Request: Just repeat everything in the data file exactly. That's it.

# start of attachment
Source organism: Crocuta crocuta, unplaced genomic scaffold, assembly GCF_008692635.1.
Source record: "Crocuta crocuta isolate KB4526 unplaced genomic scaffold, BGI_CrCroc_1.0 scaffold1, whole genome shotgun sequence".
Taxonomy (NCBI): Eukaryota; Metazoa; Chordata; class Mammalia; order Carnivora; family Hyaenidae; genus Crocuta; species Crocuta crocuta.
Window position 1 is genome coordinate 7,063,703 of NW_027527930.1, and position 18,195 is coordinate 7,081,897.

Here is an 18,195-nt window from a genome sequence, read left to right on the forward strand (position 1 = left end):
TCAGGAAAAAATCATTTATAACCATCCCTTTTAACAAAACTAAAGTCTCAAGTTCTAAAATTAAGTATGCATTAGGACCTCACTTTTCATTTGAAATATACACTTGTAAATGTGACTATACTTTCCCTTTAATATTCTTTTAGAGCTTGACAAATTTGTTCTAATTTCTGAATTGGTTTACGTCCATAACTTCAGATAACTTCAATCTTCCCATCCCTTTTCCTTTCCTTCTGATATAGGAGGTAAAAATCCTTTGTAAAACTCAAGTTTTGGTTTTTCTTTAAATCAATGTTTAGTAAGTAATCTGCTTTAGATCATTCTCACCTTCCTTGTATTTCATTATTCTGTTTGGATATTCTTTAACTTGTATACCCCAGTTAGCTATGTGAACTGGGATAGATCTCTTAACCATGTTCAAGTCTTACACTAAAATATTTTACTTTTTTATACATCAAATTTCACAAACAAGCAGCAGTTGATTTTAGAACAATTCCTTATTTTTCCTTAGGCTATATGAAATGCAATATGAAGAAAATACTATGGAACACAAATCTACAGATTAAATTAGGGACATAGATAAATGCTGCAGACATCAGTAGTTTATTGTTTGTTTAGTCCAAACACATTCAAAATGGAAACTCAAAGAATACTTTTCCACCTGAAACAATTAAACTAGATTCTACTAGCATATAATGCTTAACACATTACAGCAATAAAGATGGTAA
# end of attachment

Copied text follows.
Source organism: Crocuta crocuta, unplaced genomic scaffold, assembly GCF_008692635.1.
Source record: "Crocuta crocuta isolate KB4526 unplaced genomic scaffold, BGI_CrCroc_1.0 scaffold1, whole genome shotgun sequence".
Taxonomy (NCBI): Eukaryota; Metazoa; Chordata; class Mammalia; order Carnivora; family Hyaenidae; genus Crocuta; species Crocuta crocuta.
Window position 1 is genome coordinate 7,063,703 of NW_027527930.1, and position 18,195 is coordinate 7,081,897.

Here is an 18,195-nt window from a genome sequence, read left to right on the forward strand (position 1 = left end):
TCAGGAAAAAATCATTTATAACCATCCCTTTTAACAAAACTAAAGTCTCAAGTTCTAAAATTAAGTATGCATTAGGACCTCACTTTTCATTTGAAATATACACTTGTAAATGTGACTATACTTTCCCTTTAATATTCTTTTAGAGCTTGACAAATTTGTTCTAATTTCTGAATTGGTTTACGTCCATAACTTCAGATAACTTCAATCTTCCCATCCCTTTTCCTTTCCTTCTGATATAGGAGGTAAAAATCCTTTGTAAAACTCAAGTTTTGGTTTTTCTTTAAATCAATGTTTAGTAAGTAATCTGCTTTAGATCATTCTCACCTTCCTTGTATTTCATTATTCTGTTTGGATATTCTTTAACTTGTATACCCCAGTTAGCTATGTGAACTGGGATAGATCTCTTAACCATGTTCAAGTCTTACACTAAAATATTTTACTTTTTTATACATCAAATTTCACAAACAAGCAGCAGTTGATTTTAGAACAATTCCTTATTTTTCCTTAGGCTATATGAAATGCAATATGAAGAAAATACTATGGAACACAAATCTACAGATTAAATTAGGGACATAGATAAATGCTGCAGACATCAGTAGTTTATTGTTTGTTTAGTCCAAACACATTCAAAATGGAAACTCAAAGAATACTTTTCCACCTGAAACAATTAAACTAGATTCTACTAGCATATAATGCTTAACACATTACAGCAATAAAGATGGTAA